Tatsunoko vs. Capcom Review «

When Tatsunoko vs. Capcom: Cross Generation of Heroes hit Japan in late 2008, I soft-modded my Wii for the express purpose of importing it. No, Capcom assured us, this cross-company fighter (with the rights to its Tatsunoko Production-owned anime characters divided amongst numerous overseas licensees) would never see the light of day outside its native country. That’s half-true, I suppose; the version that did wind up in the Western hemisphere, Tatsunoko vs. Capcom: Ultimate All-Stars, is a handy upgrade — the Street Fighter II: Champion Edition to the original TvC’s Street Fighter II: The World Warrior, if I may so brazenly display my nerd card.

That’s an awkward comparison, though. As fighting games go, TvC owes the entirety of its existence to one Marvel vs. Capcom 2, whose decade-long competitive lifespan has rendered it equivalent to an animated corpse. In simplistic terms, TvC is a two-on-two tag-team fighting game that features approximately 800 colors (half of which are probably out to kill you) flying across the screen at all times as its warriors soar through the air like agents out of the Matrix, dishing damage in the billions (arbitrary, yes… but the game revels in its own over-the-top spectacle). In a way, it’s “MvC2 Lite” — halve the cast, replace the Marvel crew with a few nigh-unrecognizable anime icons, and tack an online mode onto the thing, and voila! You have TvC.

That’s not a bad thing, though. In contrast to some evolutions (like, one assumes, the upcoming Super Street Fighter IV), TvC manages to sanitize a formerly insane set of options. It culls the cast to a relatively manageable 26-character roster, divided up between Capcom’s regulars (Ryu, Chun-Li, Morrigan, Mega Man, and a few oddballs like Mega Man’s Roll and Dead Rising’s Frank West) and Tatsunoko’s anime properties (the trio of Gatchaman characters are the only ones I even half-recognize). The bloat normally associated with Capcom’s Versus fighters gets jettisoned here, leaving a selection of (mostly) viable characters. The lineup isn’t quite as familiar to us ‘mericans as Marvel’s myriad comic icons — TvC was undoubtedly developed for a Japanese audience, without so much as an English voice option in sight — but once you acclimate to the cast, it’s easy to see just how handily this game puts the undead MvC2 out of its misery.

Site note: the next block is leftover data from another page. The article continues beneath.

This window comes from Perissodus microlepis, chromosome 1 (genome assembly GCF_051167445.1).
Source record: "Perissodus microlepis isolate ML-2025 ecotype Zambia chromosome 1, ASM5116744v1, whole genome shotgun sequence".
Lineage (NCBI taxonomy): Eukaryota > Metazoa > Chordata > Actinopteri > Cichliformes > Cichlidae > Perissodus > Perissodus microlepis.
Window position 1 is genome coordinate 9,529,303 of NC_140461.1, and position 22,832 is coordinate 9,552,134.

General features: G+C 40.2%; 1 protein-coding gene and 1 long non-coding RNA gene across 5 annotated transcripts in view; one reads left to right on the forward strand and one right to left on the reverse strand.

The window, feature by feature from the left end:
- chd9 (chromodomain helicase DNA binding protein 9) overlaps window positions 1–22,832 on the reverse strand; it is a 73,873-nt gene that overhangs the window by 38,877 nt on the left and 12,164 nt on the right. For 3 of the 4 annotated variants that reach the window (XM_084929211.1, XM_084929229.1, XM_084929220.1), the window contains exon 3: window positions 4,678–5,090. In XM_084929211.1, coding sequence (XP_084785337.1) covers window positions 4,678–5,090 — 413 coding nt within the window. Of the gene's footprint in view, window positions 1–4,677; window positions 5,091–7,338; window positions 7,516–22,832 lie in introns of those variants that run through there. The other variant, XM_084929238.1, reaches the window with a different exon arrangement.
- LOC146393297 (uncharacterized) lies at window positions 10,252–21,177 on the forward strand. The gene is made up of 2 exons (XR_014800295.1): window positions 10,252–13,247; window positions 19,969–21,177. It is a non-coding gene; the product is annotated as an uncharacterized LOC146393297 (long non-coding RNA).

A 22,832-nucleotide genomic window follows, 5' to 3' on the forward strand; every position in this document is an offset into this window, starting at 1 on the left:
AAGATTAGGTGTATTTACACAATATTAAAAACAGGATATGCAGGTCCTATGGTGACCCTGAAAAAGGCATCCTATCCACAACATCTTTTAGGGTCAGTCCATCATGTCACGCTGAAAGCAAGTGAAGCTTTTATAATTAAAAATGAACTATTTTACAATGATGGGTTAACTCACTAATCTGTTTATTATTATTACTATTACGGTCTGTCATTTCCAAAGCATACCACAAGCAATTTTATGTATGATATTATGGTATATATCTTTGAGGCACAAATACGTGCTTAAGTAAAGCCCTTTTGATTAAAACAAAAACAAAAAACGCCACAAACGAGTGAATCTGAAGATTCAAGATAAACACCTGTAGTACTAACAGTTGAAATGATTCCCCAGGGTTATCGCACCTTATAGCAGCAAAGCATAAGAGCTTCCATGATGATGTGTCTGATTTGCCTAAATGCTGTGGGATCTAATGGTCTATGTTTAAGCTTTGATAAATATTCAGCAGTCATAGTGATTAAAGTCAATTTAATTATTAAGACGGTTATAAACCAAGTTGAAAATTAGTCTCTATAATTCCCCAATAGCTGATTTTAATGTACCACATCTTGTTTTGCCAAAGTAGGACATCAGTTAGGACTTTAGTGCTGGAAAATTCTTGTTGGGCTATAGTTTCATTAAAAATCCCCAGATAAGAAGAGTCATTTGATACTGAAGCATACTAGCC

The Versus games have always marched to a distinctly different beat, too — Street Fighter, TvC ain’t. If footsies, tick throws, and machine-gun fireball wars are your thing, TvC will leave you lost. Granted, those things do exist here — they just aren’t always the most important things in the world when you’re getting assist-juggled into a midair dual-super combo for 10 seconds straight. And hey, if you don’t know what the hell any of that means, TvC’s another flashy fighter to play with your friends (just try to keep it face-to-face — the online matchmaking’s all over the map in terms of latency, a far cry from the consistently butter-smooth online play of other modern fighters like BlazBlue).

Speaking of, you’d think Capcom might realize — after roughly two decades of making these sorts of games — that fighting games are for multiplayer. Unlocking all the characters requires beating the single-player arcade mode no less than 16 times, a mind-numbing chore that borders on Super Smash Bros. levels of grind-ness. And if that’s not enough, the arcade mode is the most efficient way of earning the currency needed to purchase extra colors and other bells ‘n’ whistles in the game’s shop. It’s presumably not the only way, though; TvC includes a top-down mini-game called Ultimate All-Shooter. I’m told it’s a lot of fun, but I wouldn’t know: The requirements to unlock it (i.e. perfect play in a throwaway mini-game only accessible during the arcade mode’s end credits) have managed to roadblock me for 48 straight clears. Good thing I’ve already unlocked every last item in the shop, and even better that I’ve come to the conclusion that none of that stuff matters anyway, Capcom.


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